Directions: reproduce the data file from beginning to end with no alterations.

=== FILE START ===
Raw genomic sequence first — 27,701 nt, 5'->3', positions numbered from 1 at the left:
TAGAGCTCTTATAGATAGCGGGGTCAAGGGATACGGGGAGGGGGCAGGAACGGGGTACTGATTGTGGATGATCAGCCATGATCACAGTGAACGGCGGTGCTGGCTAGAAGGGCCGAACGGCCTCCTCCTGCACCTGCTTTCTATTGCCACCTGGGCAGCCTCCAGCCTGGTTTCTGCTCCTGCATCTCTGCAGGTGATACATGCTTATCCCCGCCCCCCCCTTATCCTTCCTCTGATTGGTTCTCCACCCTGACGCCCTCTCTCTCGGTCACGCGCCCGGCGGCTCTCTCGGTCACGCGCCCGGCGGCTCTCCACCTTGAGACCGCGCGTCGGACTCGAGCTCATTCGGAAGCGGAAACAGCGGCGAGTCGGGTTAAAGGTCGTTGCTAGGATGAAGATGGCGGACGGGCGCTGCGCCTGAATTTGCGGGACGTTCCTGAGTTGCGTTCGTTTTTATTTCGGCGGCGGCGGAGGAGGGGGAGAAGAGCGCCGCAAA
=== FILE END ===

Raw genomic sequence first — 27,701 nt, 5'->3', positions numbered from 1 at the left:
TAGAGCTCTTATAGATAGCGGGGTCAAGGGATACGGGGAGGGGGCAGGAACGGGGTACTGATTGTGGATGATCAGCCATGATCACAGTGAACGGCGGTGCTGGCTAGAAGGGCCGAACGGCCTCCTCCTGCACCTGCTTTCTATTGCCACCTGGGCAGCCTCCAGCCTGGTTTCTGCTCCTGCATCTCTGCAGGTGATACATGCTTATCCCCGCCCCCCCCTTATCCTTCCTCTGATTGGTTCTCCACCCTGACGCCCTCTCTCTCGGTCACGCGCCCGGCGGCTCTCTCGGTCACGCGCCCGGCGGCTCTCCACCTTGAGACCGCGCGTCGGACTCGAGCTCATTCGGAAGCGGAAACAGCGGCGAGTCGGGTTAAAGGTCGTTGCTAGGATGAAGATGGCGGACGGGCGCTGCGCCTGAATTTGCGGGACGTTCCTGAGTTGCGTTCGTTTTTATTTCGGCGGCGGCGGAGGAGGGGGAGAAGAGCGCCGCAAA